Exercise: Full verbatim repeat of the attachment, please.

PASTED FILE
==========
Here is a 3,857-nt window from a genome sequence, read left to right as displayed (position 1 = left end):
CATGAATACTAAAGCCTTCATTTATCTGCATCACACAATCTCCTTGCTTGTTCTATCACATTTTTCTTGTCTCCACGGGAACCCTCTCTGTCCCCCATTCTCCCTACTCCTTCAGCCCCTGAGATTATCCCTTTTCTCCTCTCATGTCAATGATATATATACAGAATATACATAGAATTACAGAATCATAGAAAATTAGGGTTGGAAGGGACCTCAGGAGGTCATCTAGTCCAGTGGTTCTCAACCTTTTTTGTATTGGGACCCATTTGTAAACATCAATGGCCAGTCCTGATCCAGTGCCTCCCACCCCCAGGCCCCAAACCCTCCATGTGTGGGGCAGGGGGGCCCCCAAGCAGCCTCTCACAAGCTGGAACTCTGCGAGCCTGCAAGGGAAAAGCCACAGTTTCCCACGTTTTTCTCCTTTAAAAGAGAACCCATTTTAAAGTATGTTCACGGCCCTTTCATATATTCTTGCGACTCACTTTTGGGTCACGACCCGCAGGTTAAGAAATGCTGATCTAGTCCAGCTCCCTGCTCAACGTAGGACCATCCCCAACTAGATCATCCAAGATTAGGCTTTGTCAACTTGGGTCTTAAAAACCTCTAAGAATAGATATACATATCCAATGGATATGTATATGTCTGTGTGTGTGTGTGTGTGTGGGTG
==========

Here is a 3,857-nt window from a genome sequence, read left to right as displayed (position 1 = left end):
CATGAATACTAAAGCCTTCATTTATCTGCATCACACAATCTCCTTGCTTGTTCTATCACATTTTTCTTGTCTCCACGGGAACCCTCTCTGTCCCCCATTCTCCCTACTCCTTCAGCCCCTGAGATTATCCCTTTTCTCCTCTCATGTCAATGATATATATACAGAATATACATAGAATTACAGAATCATAGAAAATTAGGGTTGGAAGGGACCTCAGGAGGTCATCTAGTCCAGTGGTTCTCAACCTTTTTTGTATTGGGACCCATTTGTAAACATCAATGGCCAGTCCTGATCCAGTGCCTCCCACCCCCAGGCCCCAAACCCTCCATGTGTGGGGCAGGGGGGCCCCCAAGCAGCCTCTCACAAGCTGGAACTCTGCGAGCCTGCAAGGGAAAAGCCACAGTTTCCCACGTTTTTCTCCTTTAAAAGAGAACCCATTTTAAAGTATGTTCACGGCCCTTTCATATATTCTTGCGACTCACTTTTGGGTCACGACCCGCAGGTTAAGAAATGCTGATCTAGTCCAGCTCCCTGCTCAACGTAGGACCATCCCCAACTAGATCATCCAAGATTAGGCTTTGTCAACTTGGGTCTTAAAAACCTCTAAGAATAGATATACATATCCAATGGATATGTATATGTCTGTGTGTGTGTGTGTGTGTGGGTG